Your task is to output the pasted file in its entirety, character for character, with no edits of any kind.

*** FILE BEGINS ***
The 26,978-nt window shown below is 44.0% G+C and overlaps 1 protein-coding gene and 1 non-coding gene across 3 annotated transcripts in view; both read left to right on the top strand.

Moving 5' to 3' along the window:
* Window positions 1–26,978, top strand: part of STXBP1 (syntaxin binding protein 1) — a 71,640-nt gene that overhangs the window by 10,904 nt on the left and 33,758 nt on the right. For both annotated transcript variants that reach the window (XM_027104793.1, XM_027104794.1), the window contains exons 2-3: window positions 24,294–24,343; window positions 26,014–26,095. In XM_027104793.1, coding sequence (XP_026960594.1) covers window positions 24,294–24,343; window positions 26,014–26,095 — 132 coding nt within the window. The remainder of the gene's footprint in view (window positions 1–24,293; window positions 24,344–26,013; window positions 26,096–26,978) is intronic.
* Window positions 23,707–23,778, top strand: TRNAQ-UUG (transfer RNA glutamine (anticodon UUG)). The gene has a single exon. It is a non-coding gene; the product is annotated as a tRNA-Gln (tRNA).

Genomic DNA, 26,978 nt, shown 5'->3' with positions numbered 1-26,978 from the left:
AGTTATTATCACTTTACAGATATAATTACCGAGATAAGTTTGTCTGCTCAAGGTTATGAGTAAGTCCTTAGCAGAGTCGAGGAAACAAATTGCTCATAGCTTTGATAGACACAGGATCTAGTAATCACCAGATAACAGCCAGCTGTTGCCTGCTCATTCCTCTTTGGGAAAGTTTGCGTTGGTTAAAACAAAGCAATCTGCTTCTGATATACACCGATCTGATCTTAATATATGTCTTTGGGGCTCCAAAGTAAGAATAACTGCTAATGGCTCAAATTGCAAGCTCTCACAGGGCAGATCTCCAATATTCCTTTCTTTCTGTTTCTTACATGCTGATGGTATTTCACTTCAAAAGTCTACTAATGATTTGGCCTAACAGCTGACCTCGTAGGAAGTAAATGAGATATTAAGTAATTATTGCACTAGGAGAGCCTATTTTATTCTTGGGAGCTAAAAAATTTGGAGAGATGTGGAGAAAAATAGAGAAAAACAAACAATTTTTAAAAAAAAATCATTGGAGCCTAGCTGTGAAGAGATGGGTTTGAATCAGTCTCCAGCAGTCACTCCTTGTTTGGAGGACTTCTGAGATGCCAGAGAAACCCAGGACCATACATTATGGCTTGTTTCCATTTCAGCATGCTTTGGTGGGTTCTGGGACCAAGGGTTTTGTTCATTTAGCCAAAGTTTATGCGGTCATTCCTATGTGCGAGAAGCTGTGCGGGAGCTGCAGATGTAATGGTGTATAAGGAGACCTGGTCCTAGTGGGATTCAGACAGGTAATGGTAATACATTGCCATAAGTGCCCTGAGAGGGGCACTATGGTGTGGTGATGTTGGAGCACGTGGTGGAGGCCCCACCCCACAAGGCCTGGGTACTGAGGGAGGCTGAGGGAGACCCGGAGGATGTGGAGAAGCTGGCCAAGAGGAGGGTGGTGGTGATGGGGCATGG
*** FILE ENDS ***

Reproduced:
The 26,978-nt window shown below is 44.0% G+C and overlaps 1 protein-coding gene and 1 non-coding gene across 3 annotated transcripts in view; both read left to right on the top strand.

Moving 5' to 3' along the window:
* Window positions 1–26,978, top strand: part of STXBP1 (syntaxin binding protein 1) — a 71,640-nt gene that overhangs the window by 10,904 nt on the left and 33,758 nt on the right. For both annotated transcript variants that reach the window (XM_027104793.1, XM_027104794.1), the window contains exons 2-3: window positions 24,294–24,343; window positions 26,014–26,095. In XM_027104793.1, coding sequence (XP_026960594.1) covers window positions 24,294–24,343; window positions 26,014–26,095 — 132 coding nt within the window. The remainder of the gene's footprint in view (window positions 1–24,293; window positions 24,344–26,013; window positions 26,096–26,978) is intronic.
* Window positions 23,707–23,778, top strand: TRNAQ-UUG (transfer RNA glutamine (anticodon UUG)). The gene has a single exon. It is a non-coding gene; the product is annotated as a tRNA-Gln (tRNA).

Genomic DNA, 26,978 nt, shown 5'->3' with positions numbered 1-26,978 from the left:
AGTTATTATCACTTTACAGATATAATTACCGAGATAAGTTTGTCTGCTCAAGGTTATGAGTAAGTCCTTAGCAGAGTCGAGGAAACAAATTGCTCATAGCTTTGATAGACACAGGATCTAGTAATCACCAGATAACAGCCAGCTGTTGCCTGCTCATTCCTCTTTGGGAAAGTTTGCGTTGGTTAAAACAAAGCAATCTGCTTCTGATATACACCGATCTGATCTTAATATATGTCTTTGGGGCTCCAAAGTAAGAATAACTGCTAATGGCTCAAATTGCAAGCTCTCACAGGGCAGATCTCCAATATTCCTTTCTTTCTGTTTCTTACATGCTGATGGTATTTCACTTCAAAAGTCTACTAATGATTTGGCCTAACAGCTGACCTCGTAGGAAGTAAATGAGATATTAAGTAATTATTGCACTAGGAGAGCCTATTTTATTCTTGGGAGCTAAAAAATTTGGAGAGATGTGGAGAAAAATAGAGAAAAACAAACAATTTTTAAAAAAAAATCATTGGAGCCTAGCTGTGAAGAGATGGGTTTGAATCAGTCTCCAGCAGTCACTCCTTGTTTGGAGGACTTCTGAGATGCCAGAGAAACCCAGGACCATACATTATGGCTTGTTTCCATTTCAGCATGCTTTGGTGGGTTCTGGGACCAAGGGTTTTGTTCATTTAGCCAAAGTTTATGCGGTCATTCCTATGTGCGAGAAGCTGTGCGGGAGCTGCAGATGTAATGGTGTATAAGGAGACCTGGTCCTAGTGGGATTCAGACAGGTAATGGTAATACATTGCCATAAGTGCCCTGAGAGGGGCACTATGGTGTGGTGATGTTGGAGCACGTGGTGGAGGCCCCACCCCACAAGGCCTGGGTACTGAGGGAGGCTGAGGGAGACCCGGAGGATGTGGAGAAGCTGGCCAAGAGGAGGGTGGTGGTGATGGGGCATGG